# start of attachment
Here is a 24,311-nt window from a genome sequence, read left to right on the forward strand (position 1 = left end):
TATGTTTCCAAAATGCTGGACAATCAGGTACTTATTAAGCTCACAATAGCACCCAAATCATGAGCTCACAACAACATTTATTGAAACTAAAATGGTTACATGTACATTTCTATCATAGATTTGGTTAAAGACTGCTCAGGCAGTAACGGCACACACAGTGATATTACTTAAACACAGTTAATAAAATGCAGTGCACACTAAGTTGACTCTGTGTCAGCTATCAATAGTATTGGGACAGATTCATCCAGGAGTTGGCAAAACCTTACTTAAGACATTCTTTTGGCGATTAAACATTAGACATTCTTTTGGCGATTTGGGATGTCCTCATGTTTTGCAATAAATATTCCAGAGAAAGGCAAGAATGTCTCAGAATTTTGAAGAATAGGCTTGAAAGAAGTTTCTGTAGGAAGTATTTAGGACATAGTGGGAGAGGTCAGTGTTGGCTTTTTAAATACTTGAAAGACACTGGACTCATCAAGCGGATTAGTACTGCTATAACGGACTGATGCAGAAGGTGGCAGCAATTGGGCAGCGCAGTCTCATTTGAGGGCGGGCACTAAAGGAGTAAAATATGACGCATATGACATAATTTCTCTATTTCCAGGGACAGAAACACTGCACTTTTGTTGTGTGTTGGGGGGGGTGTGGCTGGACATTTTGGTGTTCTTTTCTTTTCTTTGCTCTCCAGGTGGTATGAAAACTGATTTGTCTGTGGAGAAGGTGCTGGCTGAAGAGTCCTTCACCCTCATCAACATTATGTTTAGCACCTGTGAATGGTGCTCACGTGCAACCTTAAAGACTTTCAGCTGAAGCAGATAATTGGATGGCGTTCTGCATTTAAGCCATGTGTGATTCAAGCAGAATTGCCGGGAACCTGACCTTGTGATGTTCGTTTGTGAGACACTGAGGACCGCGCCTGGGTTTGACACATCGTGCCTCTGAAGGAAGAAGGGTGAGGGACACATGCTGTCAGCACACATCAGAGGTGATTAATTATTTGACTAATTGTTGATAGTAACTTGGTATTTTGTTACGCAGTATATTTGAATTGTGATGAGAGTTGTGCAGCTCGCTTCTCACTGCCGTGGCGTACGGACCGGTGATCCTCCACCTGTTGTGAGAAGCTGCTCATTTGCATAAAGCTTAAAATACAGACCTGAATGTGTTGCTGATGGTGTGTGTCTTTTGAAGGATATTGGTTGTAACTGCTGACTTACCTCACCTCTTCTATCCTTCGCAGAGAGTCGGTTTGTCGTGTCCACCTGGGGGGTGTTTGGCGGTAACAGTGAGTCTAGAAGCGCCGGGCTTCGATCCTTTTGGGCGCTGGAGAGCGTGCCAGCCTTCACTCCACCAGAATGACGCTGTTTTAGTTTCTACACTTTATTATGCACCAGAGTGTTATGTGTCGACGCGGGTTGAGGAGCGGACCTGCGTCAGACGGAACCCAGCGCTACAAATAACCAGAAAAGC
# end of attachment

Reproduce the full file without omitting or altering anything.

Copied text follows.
Here is a 24,311-nt window from a genome sequence, read left to right on the forward strand (position 1 = left end):
TATGTTTCCAAAATGCTGGACAATCAGGTACTTATTAAGCTCACAATAGCACCCAAATCATGAGCTCACAACAACATTTATTGAAACTAAAATGGTTACATGTACATTTCTATCATAGATTTGGTTAAAGACTGCTCAGGCAGTAACGGCACACACAGTGATATTACTTAAACACAGTTAATAAAATGCAGTGCACACTAAGTTGACTCTGTGTCAGCTATCAATAGTATTGGGACAGATTCATCCAGGAGTTGGCAAAACCTTACTTAAGACATTCTTTTGGCGATTAAACATTAGACATTCTTTTGGCGATTTGGGATGTCCTCATGTTTTGCAATAAATATTCCAGAGAAAGGCAAGAATGTCTCAGAATTTTGAAGAATAGGCTTGAAAGAAGTTTCTGTAGGAAGTATTTAGGACATAGTGGGAGAGGTCAGTGTTGGCTTTTTAAATACTTGAAAGACACTGGACTCATCAAGCGGATTAGTACTGCTATAACGGACTGATGCAGAAGGTGGCAGCAATTGGGCAGCGCAGTCTCATTTGAGGGCGGGCACTAAAGGAGTAAAATATGACGCATATGACATAATTTCTCTATTTCCAGGGACAGAAACACTGCACTTTTGTTGTGTGTTGGGGGGGGTGTGGCTGGACATTTTGGTGTTCTTTTCTTTTCTTTGCTCTCCAGGTGGTATGAAAACTGATTTGTCTGTGGAGAAGGTGCTGGCTGAAGAGTCCTTCACCCTCATCAACATTATGTTTAGCACCTGTGAATGGTGCTCACGTGCAACCTTAAAGACTTTCAGCTGAAGCAGATAATTGGATGGCGTTCTGCATTTAAGCCATGTGTGATTCAAGCAGAATTGCCGGGAACCTGACCTTGTGATGTTCGTTTGTGAGACACTGAGGACCGCGCCTGGGTTTGACACATCGTGCCTCTGAAGGAAGAAGGGTGAGGGACACATGCTGTCAGCACACATCAGAGGTGATTAATTATTTGACTAATTGTTGATAGTAACTTGGTATTTTGTTACGCAGTATATTTGAATTGTGATGAGAGTTGTGCAGCTCGCTTCTCACTGCCGTGGCGTACGGACCGGTGATCCTCCACCTGTTGTGAGAAGCTGCTCATTTGCATAAAGCTTAAAATACAGACCTGAATGTGTTGCTGATGGTGTGTGTCTTTTGAAGGATATTGGTTGTAACTGCTGACTTACCTCACCTCTTCTATCCTTCGCAGAGAGTCGGTTTGTCGTGTCCACCTGGGGGGTGTTTGGCGGTAACAGTGAGTCTAGAAGCGCCGGGCTTCGATCCTTTTGGGCGCTGGAGAGCGTGCCAGCCTTCACTCCACCAGAATGACGCTGTTTTAGTTTCTACACTTTATTATGCACCAGAGTGTTATGTGTCGACGCGGGTTGAGGAGCGGACCTGCGTCAGACGGAACCCAGCGCTACAAATAACCAGAAAAGC